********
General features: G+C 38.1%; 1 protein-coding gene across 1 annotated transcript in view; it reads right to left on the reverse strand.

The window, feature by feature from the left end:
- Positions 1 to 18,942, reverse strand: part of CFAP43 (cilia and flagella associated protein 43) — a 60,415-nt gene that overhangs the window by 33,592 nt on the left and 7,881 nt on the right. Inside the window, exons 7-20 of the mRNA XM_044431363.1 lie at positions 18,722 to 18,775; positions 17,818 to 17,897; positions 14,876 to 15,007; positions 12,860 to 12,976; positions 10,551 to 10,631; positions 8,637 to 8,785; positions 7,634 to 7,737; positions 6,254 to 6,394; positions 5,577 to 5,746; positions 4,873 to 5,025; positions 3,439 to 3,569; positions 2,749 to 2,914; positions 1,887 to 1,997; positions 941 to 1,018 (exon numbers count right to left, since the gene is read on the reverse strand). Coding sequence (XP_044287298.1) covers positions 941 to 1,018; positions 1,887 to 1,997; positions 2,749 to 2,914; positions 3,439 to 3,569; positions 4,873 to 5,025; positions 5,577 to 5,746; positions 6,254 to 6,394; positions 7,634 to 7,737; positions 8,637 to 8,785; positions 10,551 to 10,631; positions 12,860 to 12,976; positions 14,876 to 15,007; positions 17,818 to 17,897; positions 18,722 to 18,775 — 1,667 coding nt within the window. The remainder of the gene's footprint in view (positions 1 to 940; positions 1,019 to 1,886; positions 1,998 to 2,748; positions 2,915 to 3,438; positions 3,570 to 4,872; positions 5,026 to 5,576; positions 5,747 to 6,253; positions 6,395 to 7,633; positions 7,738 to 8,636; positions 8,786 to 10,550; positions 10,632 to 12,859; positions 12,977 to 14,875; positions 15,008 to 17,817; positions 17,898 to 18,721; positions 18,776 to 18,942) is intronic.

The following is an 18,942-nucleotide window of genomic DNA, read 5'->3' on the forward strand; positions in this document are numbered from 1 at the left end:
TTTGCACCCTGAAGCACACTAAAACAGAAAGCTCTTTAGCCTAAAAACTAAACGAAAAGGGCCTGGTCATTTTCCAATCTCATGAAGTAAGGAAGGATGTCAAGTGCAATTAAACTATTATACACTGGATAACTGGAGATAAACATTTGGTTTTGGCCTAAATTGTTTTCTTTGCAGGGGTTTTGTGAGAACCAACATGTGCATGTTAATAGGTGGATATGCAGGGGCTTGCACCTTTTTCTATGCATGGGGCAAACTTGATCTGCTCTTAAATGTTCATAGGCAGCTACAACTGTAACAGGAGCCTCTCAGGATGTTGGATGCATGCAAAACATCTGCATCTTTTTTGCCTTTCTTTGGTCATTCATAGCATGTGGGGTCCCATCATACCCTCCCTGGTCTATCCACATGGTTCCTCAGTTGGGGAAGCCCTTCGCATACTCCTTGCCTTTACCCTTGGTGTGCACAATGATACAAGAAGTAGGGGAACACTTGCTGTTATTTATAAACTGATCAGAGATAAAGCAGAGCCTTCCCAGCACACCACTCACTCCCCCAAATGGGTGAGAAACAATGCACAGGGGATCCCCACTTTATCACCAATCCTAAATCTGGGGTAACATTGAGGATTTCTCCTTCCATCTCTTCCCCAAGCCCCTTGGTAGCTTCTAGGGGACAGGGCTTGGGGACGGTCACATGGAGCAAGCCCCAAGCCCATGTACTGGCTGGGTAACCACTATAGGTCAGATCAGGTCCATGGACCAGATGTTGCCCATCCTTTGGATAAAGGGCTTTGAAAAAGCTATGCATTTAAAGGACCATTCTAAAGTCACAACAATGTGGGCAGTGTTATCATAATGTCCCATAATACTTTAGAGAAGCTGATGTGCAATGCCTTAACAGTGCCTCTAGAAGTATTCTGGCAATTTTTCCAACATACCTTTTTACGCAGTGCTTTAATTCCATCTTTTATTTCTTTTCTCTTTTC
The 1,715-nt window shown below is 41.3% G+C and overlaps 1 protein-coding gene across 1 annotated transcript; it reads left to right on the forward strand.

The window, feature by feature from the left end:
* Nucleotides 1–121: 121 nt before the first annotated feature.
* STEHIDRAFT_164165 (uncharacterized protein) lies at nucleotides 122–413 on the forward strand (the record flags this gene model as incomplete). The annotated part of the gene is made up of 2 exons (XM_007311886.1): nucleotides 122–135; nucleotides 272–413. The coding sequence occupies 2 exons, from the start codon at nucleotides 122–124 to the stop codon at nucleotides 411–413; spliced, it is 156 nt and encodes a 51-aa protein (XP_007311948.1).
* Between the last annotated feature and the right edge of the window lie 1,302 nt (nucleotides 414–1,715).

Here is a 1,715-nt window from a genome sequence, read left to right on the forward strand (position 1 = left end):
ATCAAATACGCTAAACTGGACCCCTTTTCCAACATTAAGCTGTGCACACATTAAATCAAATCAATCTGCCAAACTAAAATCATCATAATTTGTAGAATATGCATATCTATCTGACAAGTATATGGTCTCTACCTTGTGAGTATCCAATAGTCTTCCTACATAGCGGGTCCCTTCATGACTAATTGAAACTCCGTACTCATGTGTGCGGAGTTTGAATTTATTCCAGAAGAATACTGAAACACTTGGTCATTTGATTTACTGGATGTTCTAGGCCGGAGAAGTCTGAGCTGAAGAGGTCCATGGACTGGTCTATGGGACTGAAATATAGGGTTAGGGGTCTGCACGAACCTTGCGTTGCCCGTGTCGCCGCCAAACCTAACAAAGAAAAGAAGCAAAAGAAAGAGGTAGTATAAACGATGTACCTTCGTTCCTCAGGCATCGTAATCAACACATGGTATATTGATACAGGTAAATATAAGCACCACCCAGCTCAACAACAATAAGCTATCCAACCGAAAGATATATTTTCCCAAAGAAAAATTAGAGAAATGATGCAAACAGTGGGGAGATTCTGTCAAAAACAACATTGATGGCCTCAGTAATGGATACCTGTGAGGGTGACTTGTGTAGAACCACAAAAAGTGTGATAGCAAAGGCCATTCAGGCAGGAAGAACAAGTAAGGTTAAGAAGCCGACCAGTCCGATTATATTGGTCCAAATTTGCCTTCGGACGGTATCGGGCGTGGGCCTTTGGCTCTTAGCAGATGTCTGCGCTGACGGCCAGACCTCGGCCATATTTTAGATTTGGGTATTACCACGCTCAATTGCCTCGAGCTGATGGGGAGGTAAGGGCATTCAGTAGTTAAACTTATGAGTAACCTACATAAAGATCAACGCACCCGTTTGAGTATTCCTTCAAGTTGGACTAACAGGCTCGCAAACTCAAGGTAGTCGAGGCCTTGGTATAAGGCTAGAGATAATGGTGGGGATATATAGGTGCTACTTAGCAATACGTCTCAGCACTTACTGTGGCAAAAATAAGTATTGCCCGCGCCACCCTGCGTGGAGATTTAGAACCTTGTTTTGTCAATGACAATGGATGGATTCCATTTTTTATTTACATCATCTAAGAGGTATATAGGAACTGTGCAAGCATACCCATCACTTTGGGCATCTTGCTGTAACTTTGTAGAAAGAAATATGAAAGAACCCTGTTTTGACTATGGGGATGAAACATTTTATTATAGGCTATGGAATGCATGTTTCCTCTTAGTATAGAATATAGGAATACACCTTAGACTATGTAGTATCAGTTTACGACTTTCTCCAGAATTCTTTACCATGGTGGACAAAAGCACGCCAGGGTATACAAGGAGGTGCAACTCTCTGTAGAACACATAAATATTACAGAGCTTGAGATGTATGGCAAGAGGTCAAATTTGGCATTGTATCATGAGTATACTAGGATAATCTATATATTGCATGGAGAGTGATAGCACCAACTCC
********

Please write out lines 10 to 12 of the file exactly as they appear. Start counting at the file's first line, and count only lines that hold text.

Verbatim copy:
* Between the last annotated feature and the right edge of the window lie 1,302 nt (nucleotides 414–1,715).

Here is a 1,715-nt window from a genome sequence, read left to right on the forward strand (position 1 = left end):
ATCAAATACGCTAAACTGGACCCCTTTTCCAACATTAAGCTGTGCACACATTAAATCAAATCAATCTGCCAAACTAAAATCATCATAATTTGTAGAATATGCATATCTATCTGACAAGTATATGGTCTCTACCTTGTGAGTATCCAATAGTCTTCCTACATAGCGGGTCCCTTCATGACTAATTGAAACTCCGTACTCATGTGTGCGGAGTTTGAATTTATTCCAGAAGAATACTGAAACACTTGGTCATTTGATTTACTGGATGTTCTAGGCCGGAGAAGTCTGAGCTGAAGAGGTCCATGGACTGGTCTATGGGACTGAAATATAGGGTTAGGGGTCTGCACGAACCTTGCGTTGCCCGTGTCGCCGCCAAACCTAACAAAGAAAAGAAGCAAAAGAAAGAGGTAGTATAAACGATGTACCTTCGTTCCTCAGGCATCGTAATCAACACATGGTATATTGATACAGGTAAATATAAGCACCACCCAGCTCAACAACAATAAGCTATCCAACCGAAAGATATATTTTCCCAAAGAAAAATTAGAGAAATGATGCAAACAGTGGGGAGATTCTGTCAAAAACAACATTGATGGCCTCAGTAATGGATACCTGTGAGGGTGACTTGTGTAGAACCACAAAAAGTGTGATAGCAAAGGCCATTCAGGCAGGAAGAACAAGTAAGGTTAAGAAGCCGACCAGTCCGATTATATTGGTCCAAATTTGCCTTCGGACGGTATCGGGCGTGGGCCTTTGGCTCTTAGCAGATGTCTGCGCTGACGGCCAGACCTCGGCCATATTTTAGATTTGGGTATTACCACGCTCAATTGCCTCGAGCTGATGGGGAGGTAAGGGCATTCAGTAGTTAAACTTATGAGTAACCTACATAAAGATCAACGCACCCGTTTGAGTATTCCTTCAAGTTGGACTAACAGGCTCGCAAACTCAAGGTAGTCGAGGCCTTGGTATAAGGCTAGAGATAATGGTGGGGATATATAGGTGCTACTTAGCAATACGTCTCAGCACTTACTGTGGCAAAAATAAGTATTGCCCGCGCCACCCTGCGTGGAGATTTAGAACCTTGTTTTGTCAATGACAATGGATGGATTCCATTTTTTATTTACATCATCTAAGAGGTATATAGGAACTGTGCAAGCATACCCATCACTTTGGGCATCTTGCTGTAACTTTGTAGAAAGAAATATGAAAGAACCCTGTTTTGACTATGGGGATGAAACATTTTATTATAGGCTATGGAATGCATGTTTCCTCTTAGTATAGAATATAGGAATACACCTTAGACTATGTAGTATCAGTTTACGACTTTCTCCAGAATTCTTTACCATGGTGGACAAAAGCACGCCAGGGTATACAAGGAGGTGCAACTCTCTGTAGAACACATAAATATTACAGAGCTTGAGATGTATGGCAAGAGGTCAAATTTGGCATTGTATCATGAGTATACTAGGATAATCTATATATTGCATGGAGAGTGATAGCACCAACTCC